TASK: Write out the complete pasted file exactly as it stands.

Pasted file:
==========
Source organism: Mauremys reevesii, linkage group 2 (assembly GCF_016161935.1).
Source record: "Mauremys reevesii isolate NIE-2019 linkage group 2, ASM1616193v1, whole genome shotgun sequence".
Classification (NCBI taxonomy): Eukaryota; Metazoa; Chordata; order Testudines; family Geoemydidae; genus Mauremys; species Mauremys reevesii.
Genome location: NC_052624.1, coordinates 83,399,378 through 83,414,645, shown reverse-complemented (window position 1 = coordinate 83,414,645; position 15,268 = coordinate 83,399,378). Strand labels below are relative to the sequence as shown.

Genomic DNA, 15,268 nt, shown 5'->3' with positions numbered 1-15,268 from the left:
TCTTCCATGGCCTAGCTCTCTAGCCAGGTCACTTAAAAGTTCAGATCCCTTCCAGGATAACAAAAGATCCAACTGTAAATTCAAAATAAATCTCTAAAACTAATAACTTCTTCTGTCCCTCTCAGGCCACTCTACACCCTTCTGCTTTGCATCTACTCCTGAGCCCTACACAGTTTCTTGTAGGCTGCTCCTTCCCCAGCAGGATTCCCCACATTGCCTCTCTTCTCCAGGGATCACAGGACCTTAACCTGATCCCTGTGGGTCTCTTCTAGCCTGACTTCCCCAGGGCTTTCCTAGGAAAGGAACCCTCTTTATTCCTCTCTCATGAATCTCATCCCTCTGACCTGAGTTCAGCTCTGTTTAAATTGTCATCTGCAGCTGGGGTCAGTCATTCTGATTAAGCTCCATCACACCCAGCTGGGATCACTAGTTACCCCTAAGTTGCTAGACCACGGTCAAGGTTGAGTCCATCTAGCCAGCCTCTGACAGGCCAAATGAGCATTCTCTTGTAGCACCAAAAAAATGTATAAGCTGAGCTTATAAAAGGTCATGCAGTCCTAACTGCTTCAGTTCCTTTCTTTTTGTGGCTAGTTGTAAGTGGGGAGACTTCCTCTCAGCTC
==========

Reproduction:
Source organism: Mauremys reevesii, linkage group 2 (assembly GCF_016161935.1).
Source record: "Mauremys reevesii isolate NIE-2019 linkage group 2, ASM1616193v1, whole genome shotgun sequence".
Classification (NCBI taxonomy): Eukaryota; Metazoa; Chordata; order Testudines; family Geoemydidae; genus Mauremys; species Mauremys reevesii.
Genome location: NC_052624.1, coordinates 83,399,378 through 83,414,645, shown reverse-complemented (window position 1 = coordinate 83,414,645; position 15,268 = coordinate 83,399,378). Strand labels below are relative to the sequence as shown.

Genomic DNA, 15,268 nt, shown 5'->3' with positions numbered 1-15,268 from the left:
TCTTCCATGGCCTAGCTCTCTAGCCAGGTCACTTAAAAGTTCAGATCCCTTCCAGGATAACAAAAGATCCAACTGTAAATTCAAAATAAATCTCTAAAACTAATAACTTCTTCTGTCCCTCTCAGGCCACTCTACACCCTTCTGCTTTGCATCTACTCCTGAGCCCTACACAGTTTCTTGTAGGCTGCTCCTTCCCCAGCAGGATTCCCCACATTGCCTCTCTTCTCCAGGGATCACAGGACCTTAACCTGATCCCTGTGGGTCTCTTCTAGCCTGACTTCCCCAGGGCTTTCCTAGGAAAGGAACCCTCTTTATTCCTCTCTCATGAATCTCATCCCTCTGACCTGAGTTCAGCTCTGTTTAAATTGTCATCTGCAGCTGGGGTCAGTCATTCTGATTAAGCTCCATCACACCCAGCTGGGATCACTAGTTACCCCTAAGTTGCTAGACCACGGTCAAGGTTGAGTCCATCTAGCCAGCCTCTGACAGGCCAAATGAGCATTCTCTTGTAGCACCAAAAAAATGTATAAGCTGAGCTTATAAAAGGTCATGCAGTCCTAACTGCTTCAGTTCCTTTCTTTTTGTGGCTAGTTGTAAGTGGGGAGACTTCCTCTCAGCTC